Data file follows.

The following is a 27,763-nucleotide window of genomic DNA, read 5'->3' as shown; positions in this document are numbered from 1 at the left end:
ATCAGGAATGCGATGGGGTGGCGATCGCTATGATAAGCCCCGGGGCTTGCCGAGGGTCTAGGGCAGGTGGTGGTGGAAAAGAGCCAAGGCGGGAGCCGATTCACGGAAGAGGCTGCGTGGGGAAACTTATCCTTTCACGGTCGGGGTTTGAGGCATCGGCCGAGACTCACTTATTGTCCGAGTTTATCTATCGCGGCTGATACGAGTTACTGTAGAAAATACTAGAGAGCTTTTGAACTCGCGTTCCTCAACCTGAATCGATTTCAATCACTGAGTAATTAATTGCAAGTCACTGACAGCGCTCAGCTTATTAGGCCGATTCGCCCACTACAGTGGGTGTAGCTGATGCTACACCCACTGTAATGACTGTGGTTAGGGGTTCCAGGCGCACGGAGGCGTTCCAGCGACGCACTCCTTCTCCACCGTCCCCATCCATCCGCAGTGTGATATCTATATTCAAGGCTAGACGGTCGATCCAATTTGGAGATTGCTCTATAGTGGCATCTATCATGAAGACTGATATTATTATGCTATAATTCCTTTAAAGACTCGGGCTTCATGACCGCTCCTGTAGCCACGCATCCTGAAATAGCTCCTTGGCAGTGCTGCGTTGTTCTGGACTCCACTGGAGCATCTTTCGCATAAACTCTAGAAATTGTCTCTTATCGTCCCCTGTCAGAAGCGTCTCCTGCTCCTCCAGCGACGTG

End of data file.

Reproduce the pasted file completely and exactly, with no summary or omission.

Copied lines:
The following is a 27,763-nucleotide window of genomic DNA, read 5'->3' as shown; positions in this document are numbered from 1 at the left end:
ATCAGGAATGCGATGGGGTGGCGATCGCTATGATAAGCCCCGGGGCTTGCCGAGGGTCTAGGGCAGGTGGTGGTGGAAAAGAGCCAAGGCGGGAGCCGATTCACGGAAGAGGCTGCGTGGGGAAACTTATCCTTTCACGGTCGGGGTTTGAGGCATCGGCCGAGACTCACTTATTGTCCGAGTTTATCTATCGCGGCTGATACGAGTTACTGTAGAAAATACTAGAGAGCTTTTGAACTCGCGTTCCTCAACCTGAATCGATTTCAATCACTGAGTAATTAATTGCAAGTCACTGACAGCGCTCAGCTTATTAGGCCGATTCGCCCACTACAGTGGGTGTAGCTGATGCTACACCCACTGTAATGACTGTGGTTAGGGGTTCCAGGCGCACGGAGGCGTTCCAGCGACGCACTCCTTCTCCACCGTCCCCATCCATCCGCAGTGTGATATCTATATTCAAGGCTAGACGGTCGATCCAATTTGGAGATTGCTCTATAGTGGCATCTATCATGAAGACTGATATTATTATGCTATAATTCCTTTAAAGACTCGGGCTTCATGACCGCTCCTGTAGCCACGCATCCTGAAATAGCTCCTTGGCAGTGCTGCGTTGTTCTGGACTCCACTGGAGCATCTTTCGCATAAACTCTAGAAATTGTCTCTTATCGTCCCCTGTCAGAAGCGTCTCCTGCTCCTCCAGCGACGTG